American Extremists: Militias, Supremacists, Klansmen, Communists & Others

By John George; Laird Wilcox | Go to book overview

19. Gerald L. K. Smith and
Christian Nationalist Crusade

"I need Help!! Liberty at Stake!!! Jews Move in for the Kill!!! History is Being Made!!!!" This headline, hand-written in large, bold strokes across one-third of the front page was all that regular observers of the radical right from the forties to the mid-seventies needed to identify its source: a special newsletter from the Los Angeles and later Eureka Springs, Arkansas-based Christian Nationalist Crusade, conveying a typical appeal (predominantly for contributions) from one of America's most enduring radical rightists, Reverend Gerald Lyman Kenneth Smith.

A large man with a magnetic personality, Smith had an oratorical style that eventually earned him the reputation as one of the greatest speakers who had ever leaned over a pulpit. The former dean of intolerance was a phenomenon of American extremism almost defying description. He was one of the few rightist leaders in the sixties and seventies with campaign ribbons from the tumultuous far-right battles during the Depression days of the thirties. Some might say that there was no one quite like him in America.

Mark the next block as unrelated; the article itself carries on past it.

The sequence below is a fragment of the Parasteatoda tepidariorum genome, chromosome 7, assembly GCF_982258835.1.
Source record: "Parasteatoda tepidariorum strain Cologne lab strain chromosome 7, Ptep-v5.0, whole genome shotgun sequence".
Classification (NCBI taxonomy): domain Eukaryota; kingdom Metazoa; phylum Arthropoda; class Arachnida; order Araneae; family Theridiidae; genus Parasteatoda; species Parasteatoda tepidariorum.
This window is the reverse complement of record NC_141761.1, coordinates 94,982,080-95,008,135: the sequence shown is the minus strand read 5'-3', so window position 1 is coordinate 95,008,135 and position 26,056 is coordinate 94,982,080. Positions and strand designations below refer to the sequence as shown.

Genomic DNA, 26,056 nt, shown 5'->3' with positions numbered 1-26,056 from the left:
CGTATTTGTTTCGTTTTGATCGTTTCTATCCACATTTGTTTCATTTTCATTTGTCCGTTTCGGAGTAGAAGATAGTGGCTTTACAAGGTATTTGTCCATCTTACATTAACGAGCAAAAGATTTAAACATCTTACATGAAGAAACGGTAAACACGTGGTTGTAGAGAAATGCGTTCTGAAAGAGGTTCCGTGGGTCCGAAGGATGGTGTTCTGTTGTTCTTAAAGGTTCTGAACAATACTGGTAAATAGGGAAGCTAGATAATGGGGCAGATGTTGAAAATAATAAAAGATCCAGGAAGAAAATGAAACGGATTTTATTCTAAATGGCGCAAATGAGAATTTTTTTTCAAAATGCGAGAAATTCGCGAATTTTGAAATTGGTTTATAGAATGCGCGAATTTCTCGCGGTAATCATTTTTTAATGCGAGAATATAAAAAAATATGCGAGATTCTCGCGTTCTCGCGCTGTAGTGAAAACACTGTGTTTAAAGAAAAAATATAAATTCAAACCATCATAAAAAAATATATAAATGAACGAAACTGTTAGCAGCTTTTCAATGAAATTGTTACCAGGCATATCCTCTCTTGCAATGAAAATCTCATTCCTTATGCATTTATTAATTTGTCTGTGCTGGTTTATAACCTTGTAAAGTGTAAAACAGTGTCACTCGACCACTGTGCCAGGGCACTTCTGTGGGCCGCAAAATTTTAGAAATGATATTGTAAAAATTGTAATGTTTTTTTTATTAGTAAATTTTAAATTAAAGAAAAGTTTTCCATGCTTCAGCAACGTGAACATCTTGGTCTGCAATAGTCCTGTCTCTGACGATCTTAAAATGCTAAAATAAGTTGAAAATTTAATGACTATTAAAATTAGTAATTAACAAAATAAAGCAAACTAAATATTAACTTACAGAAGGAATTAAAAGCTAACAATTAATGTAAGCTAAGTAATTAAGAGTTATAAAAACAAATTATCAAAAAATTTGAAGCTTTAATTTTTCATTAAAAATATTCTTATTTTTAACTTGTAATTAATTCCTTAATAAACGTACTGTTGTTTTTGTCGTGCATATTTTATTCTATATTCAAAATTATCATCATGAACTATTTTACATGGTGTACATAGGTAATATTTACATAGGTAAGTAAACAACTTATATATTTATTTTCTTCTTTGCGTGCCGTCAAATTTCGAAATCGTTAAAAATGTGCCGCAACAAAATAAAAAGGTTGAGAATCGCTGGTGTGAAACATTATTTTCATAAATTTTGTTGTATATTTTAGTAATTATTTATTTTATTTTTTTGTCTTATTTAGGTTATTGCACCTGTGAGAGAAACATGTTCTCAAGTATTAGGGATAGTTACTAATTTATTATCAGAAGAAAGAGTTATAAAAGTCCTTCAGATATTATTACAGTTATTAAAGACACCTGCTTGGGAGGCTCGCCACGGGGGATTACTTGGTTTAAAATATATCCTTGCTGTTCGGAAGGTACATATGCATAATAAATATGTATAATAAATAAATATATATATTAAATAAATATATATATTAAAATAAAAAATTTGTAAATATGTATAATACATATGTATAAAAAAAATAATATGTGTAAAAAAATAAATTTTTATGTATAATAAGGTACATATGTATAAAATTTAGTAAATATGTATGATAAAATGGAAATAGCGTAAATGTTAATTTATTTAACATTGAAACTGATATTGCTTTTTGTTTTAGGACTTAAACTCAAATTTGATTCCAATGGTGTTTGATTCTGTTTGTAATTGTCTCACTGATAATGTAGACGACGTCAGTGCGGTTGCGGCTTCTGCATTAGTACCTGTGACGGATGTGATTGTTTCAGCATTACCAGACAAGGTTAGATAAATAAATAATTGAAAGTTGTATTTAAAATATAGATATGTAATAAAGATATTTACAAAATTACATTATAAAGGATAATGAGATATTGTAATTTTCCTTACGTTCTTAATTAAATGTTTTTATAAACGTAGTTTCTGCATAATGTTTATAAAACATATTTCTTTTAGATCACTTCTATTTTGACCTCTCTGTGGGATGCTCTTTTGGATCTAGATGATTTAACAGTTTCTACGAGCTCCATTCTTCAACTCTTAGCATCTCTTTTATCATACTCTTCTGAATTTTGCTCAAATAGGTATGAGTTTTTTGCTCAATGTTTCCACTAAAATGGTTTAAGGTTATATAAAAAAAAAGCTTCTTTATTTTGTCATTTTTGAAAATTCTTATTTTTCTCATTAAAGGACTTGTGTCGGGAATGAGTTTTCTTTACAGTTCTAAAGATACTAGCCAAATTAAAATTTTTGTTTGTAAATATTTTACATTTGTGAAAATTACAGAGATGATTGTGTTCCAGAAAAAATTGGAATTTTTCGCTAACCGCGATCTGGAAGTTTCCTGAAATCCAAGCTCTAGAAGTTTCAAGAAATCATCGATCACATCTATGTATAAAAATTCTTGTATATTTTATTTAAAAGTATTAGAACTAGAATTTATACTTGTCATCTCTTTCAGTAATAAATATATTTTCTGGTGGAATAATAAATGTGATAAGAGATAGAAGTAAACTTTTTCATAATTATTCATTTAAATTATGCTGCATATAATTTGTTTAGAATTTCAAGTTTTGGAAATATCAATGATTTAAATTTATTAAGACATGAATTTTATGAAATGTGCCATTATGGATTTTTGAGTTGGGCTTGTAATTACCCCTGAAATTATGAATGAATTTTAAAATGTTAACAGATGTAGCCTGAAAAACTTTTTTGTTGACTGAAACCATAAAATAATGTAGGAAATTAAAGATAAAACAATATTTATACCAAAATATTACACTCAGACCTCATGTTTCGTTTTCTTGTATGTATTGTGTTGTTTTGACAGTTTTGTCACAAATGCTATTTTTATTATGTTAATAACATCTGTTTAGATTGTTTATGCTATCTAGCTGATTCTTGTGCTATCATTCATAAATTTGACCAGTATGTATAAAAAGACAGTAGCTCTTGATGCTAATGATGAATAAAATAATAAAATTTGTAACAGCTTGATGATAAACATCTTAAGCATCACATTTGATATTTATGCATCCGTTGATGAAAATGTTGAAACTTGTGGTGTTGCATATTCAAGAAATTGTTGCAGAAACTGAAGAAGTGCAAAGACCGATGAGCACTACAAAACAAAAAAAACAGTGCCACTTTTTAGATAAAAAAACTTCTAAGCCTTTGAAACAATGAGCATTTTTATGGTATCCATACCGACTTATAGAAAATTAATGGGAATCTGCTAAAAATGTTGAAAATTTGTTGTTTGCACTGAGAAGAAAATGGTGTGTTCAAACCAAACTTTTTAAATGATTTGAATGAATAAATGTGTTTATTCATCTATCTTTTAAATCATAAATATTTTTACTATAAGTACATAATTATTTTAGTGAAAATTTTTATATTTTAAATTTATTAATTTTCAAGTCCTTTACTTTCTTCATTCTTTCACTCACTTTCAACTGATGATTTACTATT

As mentioned in an earlier chapter, in 1942 Smith launched Christian Nationalist Crusade, his main vehicle for dispensing anti-Semitic and racist propaganda. He also formed the Christian Nationalist party in St. Louis in 1948, and became its candidate on a platform pledged to deport Zionists, destroy "Jewish Gestapo Organizations" and the United Nations, and ship Negroes to Africa. In 1952, from his Tulsa office Smith launched an anti-Eisenhower drive that culminated in a special meeting of "patriots" who held their own separate convention in Chicago.For president, they nominated General Douglas MacArthur, who took no notice of their action. Smith had once distributed a chart demonstrating Franklin D. Roosevelt's "Jewish ancestry." Now he found evidence that Eisenhower was also Jewish. Needless to say, his efforts to stop Eisenhower were hardly noticed.

Smith eventually made Los Angeles the main headquarters for his crusade, operating out of a post office box. He also maintained an "east" office in Tulsa. From Los Angeles The Cross and the Flag was mailed monthly to virtually all parts of the country. His front groups included the Nationalist News Service, Christian Youth Against Communism, American League Against Communism, Citizens Congressional Committee, Patriotic Strategy Committee, and the Henry Ford Memorial Commission.

In addition to The Cross and the Flag, which had a circulation of about

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